Reviewed on PC
I’ve got a lot of history with the land of paranormal investigation. Not personal history – I don’t even believe in ghosts as much as I want to – but more of an entertainment history. I like Ghostbusters like every other sane person on the planet; I watched seven seasons of Supernatural which, yes, is two seasons too many; and I watch all the garbage-tier one-hundred-percent-fake ghost hunter shows I can get my hands on.
That’s why HellSign seemed so interesting to me. As a character RPG that focused intimately on the slow, methodical house searching seen in shows like Ghost Hunters, it has a chance to be scarier than any made-for-TV fake. In this world everything is real; poltergeists, critters, and spirits do exist and just knowing that makes every claustrophobic hallway in the game’s many abandoned houses feel that much more ominous. That’s what makes it so much more disappointing, too.
It starts off promisingly enough. HellSign immediately introduces you to its world through a brief, good-looking comic book opening. It’s not necessarily what I would call an info dump as any information conveyed through the one-page comic won’t be touched upon further until later in the game’s story, but it sets a certain tone. It’s a bit edgy, a little bit spooky, but mostly just a bit cool.
After this brief bit of exposition, you’re slapped into a dark, rainy clearing with nothing but your flashlight at hand. The gushing of wind, the pitter-patter of rain and the moody ambiance set the scene extraordinarily well and I would go as far as to say that a decent pair of headphones are a necessity. You move a little down the area’s only trodden path and spot two men. The first says nothing, the second calls you a “c*@t”. Charming – very Aussie.
A brief conversation and a trip back to your van later and you’re ready to get down to the meat and potatoes of this paranormal investigation game – um, well, investigating the paranormal. Equipping your EMF (electromagnetic frequency) scanner, you begin to wander around the decrepit building. The device’s low whirr starts to climb as you get closer to your target; as you hone in on your target the whirr morphs into a high whiny screech. It’s rather unsettling.
Missions are procedurally generated, and your tutorial mission could be entirely different from mine. In the case of my mission, my EMF scanner led me to a decapitated body in the corner of a room. Swapping out my EMF scanner for my blacklight, I searched the room for traces of blood that led me to a cursed doll outside the house. After digging up a few more clues I was ready to figure out the case.
The signs that I collected proved one thing: there was definitely a poltergeist in this house. From the way the man was killed to the types of cracks in the wall there was no doubt we were dealing with an angry spirit. Thankfully, being part of the story, I was told to hoof it up out of there. Even if the spirit was dormant, the thick atmosphere and knowledge that something was indeed there with me made me not very excited to stick around. HellSign truly succeeds in making everything seem terrifying.
With such a strong opening, I thought that I would find myself invested and immersed in this game and its world—I was wrong. Not only does HellSign suffer from poor dialogue and storytelling, but outside of its investigation segments, the gameplay proceeds to fall flat on its face.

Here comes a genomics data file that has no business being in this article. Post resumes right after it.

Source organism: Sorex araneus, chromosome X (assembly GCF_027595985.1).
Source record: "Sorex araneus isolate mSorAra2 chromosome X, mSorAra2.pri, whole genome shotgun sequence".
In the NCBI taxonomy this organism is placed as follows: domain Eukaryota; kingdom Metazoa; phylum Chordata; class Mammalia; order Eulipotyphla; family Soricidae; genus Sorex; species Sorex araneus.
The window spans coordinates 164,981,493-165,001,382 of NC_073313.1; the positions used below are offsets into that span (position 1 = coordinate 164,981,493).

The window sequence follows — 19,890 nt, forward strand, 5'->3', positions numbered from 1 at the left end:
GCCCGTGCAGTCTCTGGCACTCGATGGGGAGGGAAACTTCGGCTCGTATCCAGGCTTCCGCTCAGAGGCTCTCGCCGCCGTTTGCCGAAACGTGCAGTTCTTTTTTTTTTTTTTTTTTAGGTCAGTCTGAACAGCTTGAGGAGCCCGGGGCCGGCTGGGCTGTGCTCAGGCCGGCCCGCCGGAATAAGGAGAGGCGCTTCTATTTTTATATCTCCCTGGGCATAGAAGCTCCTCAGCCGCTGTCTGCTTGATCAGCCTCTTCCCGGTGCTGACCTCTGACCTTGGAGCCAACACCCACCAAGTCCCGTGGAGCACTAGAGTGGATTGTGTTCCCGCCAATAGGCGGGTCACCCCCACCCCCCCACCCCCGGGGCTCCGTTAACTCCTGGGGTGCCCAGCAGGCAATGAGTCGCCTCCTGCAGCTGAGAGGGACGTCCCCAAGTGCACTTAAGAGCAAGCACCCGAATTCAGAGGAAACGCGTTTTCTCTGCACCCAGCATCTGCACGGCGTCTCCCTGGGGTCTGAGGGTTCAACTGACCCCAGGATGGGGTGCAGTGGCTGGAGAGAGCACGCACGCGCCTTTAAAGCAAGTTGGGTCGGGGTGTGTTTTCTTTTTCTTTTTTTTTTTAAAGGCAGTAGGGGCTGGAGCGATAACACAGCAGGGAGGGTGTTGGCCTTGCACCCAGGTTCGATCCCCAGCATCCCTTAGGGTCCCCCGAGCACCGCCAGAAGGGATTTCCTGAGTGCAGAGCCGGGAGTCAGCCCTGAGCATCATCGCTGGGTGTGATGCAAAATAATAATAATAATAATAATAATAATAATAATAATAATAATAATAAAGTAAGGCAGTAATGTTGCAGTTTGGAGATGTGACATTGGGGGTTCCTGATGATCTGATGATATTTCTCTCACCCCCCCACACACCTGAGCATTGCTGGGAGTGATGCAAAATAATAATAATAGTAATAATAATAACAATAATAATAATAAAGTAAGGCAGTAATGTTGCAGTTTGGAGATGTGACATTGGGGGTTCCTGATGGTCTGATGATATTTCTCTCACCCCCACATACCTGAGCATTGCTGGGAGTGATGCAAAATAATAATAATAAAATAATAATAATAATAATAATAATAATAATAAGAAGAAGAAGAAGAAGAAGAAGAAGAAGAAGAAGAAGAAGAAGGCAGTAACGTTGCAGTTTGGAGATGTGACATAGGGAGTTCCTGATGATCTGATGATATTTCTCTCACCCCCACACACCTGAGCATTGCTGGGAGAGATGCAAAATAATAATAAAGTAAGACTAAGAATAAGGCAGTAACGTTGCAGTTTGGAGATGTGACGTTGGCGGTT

Every location you scout starts in the same way. After arming yourself up with gadgets, traps, and weapons, you start to explore the grungiest houses in the city. (This city has a lot of ruined buildings). It goes well enough for a while; the initial exploration period never fails to send chills down my spine. Sometimes, the dormant spirits within the structure sometimes catch wind of your presence and decide that the only reasonable method of scaring you off is to launch a bookcase at you from the other side of the room.
HellSign’s main problem comes in the form of its combat system. Throughout most of the early game, you’ll be exclusively facing off against critters. These massive insects scuttle around on the floor, moving under walls and (in true early access form) right through walls. Their high speed and buggy (pun not intended) nature means that attacking these pesky pesterers gives you a long lesson in frustration.
It’s hard, unbelievably so, and not necessarily fair. With larger foes, this is a non-issue although they do tend to be more of a damage sponge than the smaller enemies. With large crowds of smaller, low-damage enemies, it’s easy to be overwhelmed and chipped at until you become deceased. It does become easier; as you unlock higher grade weapons and start facing larger foes you’ll begin to find your groove in the rather clunky combat system, but early game content can feel rough.
It would help if you had the means to plan out your combat encounters more. While you can sometimes hear the soft scuttling of these foes, you’re still forced to investigate some of these rooms to proceed. Sometimes, missions revolve around clearing out a house purely through combat. It’s another game that suffers from the double-edged sword of procedural generation; while the building blocks to create a fantastic experience are almost in place it is more than obvious that some of these environments would have benefited from a more hands-on approach. That’s not even counting the few levels that were rendered incompletable due to progression being hidden behind doors I couldn’t open.
I’m confident that in the coming years, HellSign can be turned into a great game. The foundations are already here; when everything works it shines with a sense of dread that even the biggest horror games fail to replicate. It needs work, that much is for sure, but I would also say it is well worth a look.